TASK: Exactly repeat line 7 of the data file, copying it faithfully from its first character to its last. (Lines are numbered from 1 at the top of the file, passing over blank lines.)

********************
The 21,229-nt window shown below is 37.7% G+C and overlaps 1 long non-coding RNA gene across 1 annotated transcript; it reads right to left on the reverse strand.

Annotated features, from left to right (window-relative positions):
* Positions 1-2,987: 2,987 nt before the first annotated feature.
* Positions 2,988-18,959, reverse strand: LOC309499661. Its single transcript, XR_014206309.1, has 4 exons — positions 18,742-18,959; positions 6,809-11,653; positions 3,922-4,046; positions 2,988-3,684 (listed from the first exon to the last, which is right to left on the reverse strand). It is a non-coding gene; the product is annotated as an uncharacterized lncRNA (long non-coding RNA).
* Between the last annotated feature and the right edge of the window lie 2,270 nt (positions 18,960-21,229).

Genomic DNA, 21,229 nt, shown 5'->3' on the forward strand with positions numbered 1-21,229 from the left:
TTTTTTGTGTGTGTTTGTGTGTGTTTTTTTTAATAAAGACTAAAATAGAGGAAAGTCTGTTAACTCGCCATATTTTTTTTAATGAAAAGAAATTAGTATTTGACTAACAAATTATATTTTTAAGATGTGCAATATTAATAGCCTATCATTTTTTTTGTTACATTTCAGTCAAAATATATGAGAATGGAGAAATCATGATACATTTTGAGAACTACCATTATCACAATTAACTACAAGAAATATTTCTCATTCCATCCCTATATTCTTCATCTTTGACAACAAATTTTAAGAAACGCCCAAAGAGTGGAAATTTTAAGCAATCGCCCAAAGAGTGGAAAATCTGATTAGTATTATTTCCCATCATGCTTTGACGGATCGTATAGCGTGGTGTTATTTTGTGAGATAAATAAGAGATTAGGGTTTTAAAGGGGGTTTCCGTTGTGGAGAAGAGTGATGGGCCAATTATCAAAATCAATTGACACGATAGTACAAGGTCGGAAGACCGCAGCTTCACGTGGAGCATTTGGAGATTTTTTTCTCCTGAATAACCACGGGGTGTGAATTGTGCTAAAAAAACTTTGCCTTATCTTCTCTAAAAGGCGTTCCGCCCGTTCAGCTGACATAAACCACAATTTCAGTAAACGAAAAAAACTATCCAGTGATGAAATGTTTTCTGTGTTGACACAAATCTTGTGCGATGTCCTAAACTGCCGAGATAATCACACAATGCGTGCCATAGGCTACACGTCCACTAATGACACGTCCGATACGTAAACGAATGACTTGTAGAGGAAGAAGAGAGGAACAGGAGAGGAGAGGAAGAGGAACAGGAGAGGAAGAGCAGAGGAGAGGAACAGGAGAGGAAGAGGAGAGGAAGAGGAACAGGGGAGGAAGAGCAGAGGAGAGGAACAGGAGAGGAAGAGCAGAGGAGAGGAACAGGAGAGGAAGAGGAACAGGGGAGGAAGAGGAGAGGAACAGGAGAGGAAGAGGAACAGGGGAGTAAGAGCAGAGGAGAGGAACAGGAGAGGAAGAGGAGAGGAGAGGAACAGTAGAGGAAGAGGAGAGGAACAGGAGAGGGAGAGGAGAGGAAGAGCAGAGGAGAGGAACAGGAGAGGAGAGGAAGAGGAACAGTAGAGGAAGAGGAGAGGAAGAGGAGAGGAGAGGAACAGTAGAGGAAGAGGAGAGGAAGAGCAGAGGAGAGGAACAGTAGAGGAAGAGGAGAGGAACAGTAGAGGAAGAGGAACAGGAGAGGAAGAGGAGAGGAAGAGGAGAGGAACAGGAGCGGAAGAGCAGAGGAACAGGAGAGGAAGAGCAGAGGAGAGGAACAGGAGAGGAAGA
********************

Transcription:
TTTTTTGTGTGTGTTTGTGTGTGTTTTTTTTAATAAAGACTAAAATAGAGGAAAGTCTGTTAACTCGCCATATTTTTTTTAATGAAAAGAAATTAGTATTTGACTAACAAATTATATTTTTAAGATGTGCAATATTAATAGCCTATCATTTTTTTTGTTACATTTCAGTCAAAATATATGAGAATGGAGAAATCATGATACATTTTGAGAACTACCATTATCACAATTAACTACAAGAAATATTTCTCATTCCATCCCTATATTCTTCATCTTTGACAACAAATTTTAAGAAACGCCCAAAGAGTGGAAATTTTAAGCAATCGCCCAAAGAGTGGAAAATCTGATTAGTATTATTTCCCATCATGCTTTGACGGATCGTATAGCGTGGTGTTATTTTGTGAGATAAATAAGAGATTAGGGTTTTAAAGGGGGTTTCCGTTGTGGAGAAGAGTGATGGGCCAATTATCAAAATCAATTGACACGATAGTACAAGGTCGGAAGACCGCAGCTTCACGTGGAGCATTTGGAGATTTTTTTCTCCTGAATAACCACGGGGTGTGAATTGTGCTAAAAAAACTTTGCCTTATCTTCTCTAAAAGGCGTTCCGCCCGTTCAGCTGACATAAACCACAATTTCAGTAAACGAAAAAAACTATCCAGTGATGAAATGTTTTCTGTGTTGACACAAATCTTGTGCGATGTCCTAAACTGCCGAGATAATCACACAATGCGTGCCATAGGCTACACGTCCACTAATGACACGTCCGATACGTAAACGAATGACTTGTAGAGGAAGAAGAGAGGAACAGGAGAGGAGAGGAAGAGGAACAGGAGAGGAAGAGCAGAGGAGAGGAACAGGAGAGGAAGAGGAGAGGAAGAGGAACAGGGGAGGAAGAGCAGAGGAGAGGAACAGGAGAGGAAGAGCAGAGGAGAGGAACAGGAGAGGAAGAGGAACAGGGGAGGAAGAGGAGAGGAACAGGAGAGGAAGAGGAACAGGGGAGTAAGAGCAGAGGAGAGGAACAGGAGAGGAAGAGGAGAGGAGAGGAACAGTAGAGGAAGAGGAGAGGAACAGGAGAGGGAGAGGAGAGGAAGAGCAGAGGAGAGGAACAGGAGAGGAGAGGAAGAGGAACAGTAGAGGAAGAGGAGAGGAAGAGGAGAGGAGAGGAACAGTAGAGGAAGAGGAGAGGAAGAGCAGAGGAGAGGAACAGTAGAGGAAGAGGAGAGGAACAGTAGAGGAAGAGGAACAGGAGAGGAAGAGGAGAGGAAGAGGAGAGGAACAGGAGCGGAAGAGCAGAGGAACAGGAGAGGAAGAGCAGAGGAGAGGAACAGGAGAGGAAGA